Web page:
Friday, March 30, 2012

Happy Doctors' Day!

Happy Doctors' Day, guys.
Yes, March 30th is the National Doctors' Day, proclaimed by Bush Sr. in 1991. To "recognize our Nation's physicians for their leadership in the prevention and treatment of illness and injury...".
Perhaps a day for us too to reflect on things, and to be thankful. To be grateful to have survived the 11+ years of medical education. The 40+ hours of being awake (well, now restricted to 30 or less). The 100+ hours of work a week. The  huge personal sacrifices many of us have had to make. I know many whose marriages could not take the stresses of residency. Or colleagues who had nervous breakdowns. The tears and sweat we have shed. Or having to miss vital family events (my one sore regret was to not be able to attend my grandpa's funeral). Or the humongous financial cost; I have my parents to thank for shouldering my medical education which for many costs upwards of RM 600,000.
Yes, we have been through a lot. And we continue to fight numerous battles. But as I bid this wish to my colleagues, I sadly realize too that many outside our ranks would not feel the same about us. After all, the public's perception of doctors these days is that we're all rich and deserve no other gratitude. That we place money above our patients. That we are all in cahoots with the drug companies. That we think so highly of ourselves. We cannot be trusted, that the advice one finds on Wikipedia or somewhere else on the Internet is more reliable than that given by A Doctor. I realize this reading the public's comments on news websites whenever there is a breaking medical story. You realize that many people out there hate us.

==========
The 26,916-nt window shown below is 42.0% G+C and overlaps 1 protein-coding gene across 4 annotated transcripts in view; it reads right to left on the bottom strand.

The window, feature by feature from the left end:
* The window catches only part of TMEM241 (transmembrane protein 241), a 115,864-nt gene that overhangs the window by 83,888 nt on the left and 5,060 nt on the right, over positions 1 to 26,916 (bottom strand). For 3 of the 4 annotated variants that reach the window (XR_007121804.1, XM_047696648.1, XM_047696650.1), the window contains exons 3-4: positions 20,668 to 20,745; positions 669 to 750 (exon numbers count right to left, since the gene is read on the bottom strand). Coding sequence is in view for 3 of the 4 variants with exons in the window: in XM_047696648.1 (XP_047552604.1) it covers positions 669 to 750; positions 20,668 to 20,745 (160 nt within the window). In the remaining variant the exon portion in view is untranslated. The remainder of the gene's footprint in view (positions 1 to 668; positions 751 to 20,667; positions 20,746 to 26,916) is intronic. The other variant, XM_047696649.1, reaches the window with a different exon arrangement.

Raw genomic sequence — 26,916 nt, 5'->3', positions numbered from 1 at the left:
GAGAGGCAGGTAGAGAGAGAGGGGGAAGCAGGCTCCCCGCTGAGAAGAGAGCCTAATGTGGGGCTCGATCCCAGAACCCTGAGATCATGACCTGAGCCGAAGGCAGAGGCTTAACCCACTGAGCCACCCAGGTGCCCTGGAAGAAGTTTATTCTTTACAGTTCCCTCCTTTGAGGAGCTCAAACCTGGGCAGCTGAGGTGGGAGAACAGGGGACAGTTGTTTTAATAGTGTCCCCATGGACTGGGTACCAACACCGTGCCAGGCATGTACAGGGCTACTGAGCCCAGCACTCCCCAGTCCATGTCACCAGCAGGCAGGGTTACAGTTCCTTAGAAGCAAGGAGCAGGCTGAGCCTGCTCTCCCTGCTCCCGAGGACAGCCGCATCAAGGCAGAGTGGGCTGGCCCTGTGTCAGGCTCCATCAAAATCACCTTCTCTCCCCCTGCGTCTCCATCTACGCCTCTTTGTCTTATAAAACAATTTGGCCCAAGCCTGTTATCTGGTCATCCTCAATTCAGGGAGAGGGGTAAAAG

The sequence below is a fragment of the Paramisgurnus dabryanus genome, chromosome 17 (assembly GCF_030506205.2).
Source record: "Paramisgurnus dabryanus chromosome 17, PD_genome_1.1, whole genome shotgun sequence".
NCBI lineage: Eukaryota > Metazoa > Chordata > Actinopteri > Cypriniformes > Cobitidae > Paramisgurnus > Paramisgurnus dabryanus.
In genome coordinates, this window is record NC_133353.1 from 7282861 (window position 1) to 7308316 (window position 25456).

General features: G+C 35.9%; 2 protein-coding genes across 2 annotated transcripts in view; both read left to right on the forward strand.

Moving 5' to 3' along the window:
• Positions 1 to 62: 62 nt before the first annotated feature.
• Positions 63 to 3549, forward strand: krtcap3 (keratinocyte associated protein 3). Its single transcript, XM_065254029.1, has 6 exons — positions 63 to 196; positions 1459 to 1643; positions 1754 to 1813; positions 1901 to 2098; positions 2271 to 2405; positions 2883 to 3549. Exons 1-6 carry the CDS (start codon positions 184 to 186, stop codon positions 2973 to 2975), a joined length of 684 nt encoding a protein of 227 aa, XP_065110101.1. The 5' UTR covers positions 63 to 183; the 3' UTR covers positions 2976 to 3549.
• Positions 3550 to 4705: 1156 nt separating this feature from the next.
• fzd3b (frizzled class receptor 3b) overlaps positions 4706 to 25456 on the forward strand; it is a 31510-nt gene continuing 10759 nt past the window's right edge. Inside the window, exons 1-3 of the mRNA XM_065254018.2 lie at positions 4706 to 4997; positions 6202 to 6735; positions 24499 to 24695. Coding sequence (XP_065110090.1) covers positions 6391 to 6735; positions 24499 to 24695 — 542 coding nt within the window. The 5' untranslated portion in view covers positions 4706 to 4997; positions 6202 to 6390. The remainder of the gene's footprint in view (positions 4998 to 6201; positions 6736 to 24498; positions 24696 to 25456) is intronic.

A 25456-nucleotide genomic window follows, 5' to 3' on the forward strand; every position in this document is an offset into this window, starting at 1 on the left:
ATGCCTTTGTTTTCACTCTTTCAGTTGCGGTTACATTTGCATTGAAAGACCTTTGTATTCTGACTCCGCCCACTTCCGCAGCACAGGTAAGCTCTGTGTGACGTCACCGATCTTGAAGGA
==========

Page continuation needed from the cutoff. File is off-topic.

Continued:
I cringe to think about what many of my patients would think. Do they think I make money whenever I prescribe a (vital) expensive medication? Or that I get a monetary cut when I order a CT scan of the adrenal? Perhaps they think we all sleep with leggy drug reps. Or own stock in drug companies. I don't think I want know.
And so, on Doctors' Day, I shall quietly say thanks to the powers that be and to my family to have let me come so far. I will humbly share the day with my colleagues plodding away at work. No need for fanfare. No need for celebration.
For I sometimes doubt we really do deserve it.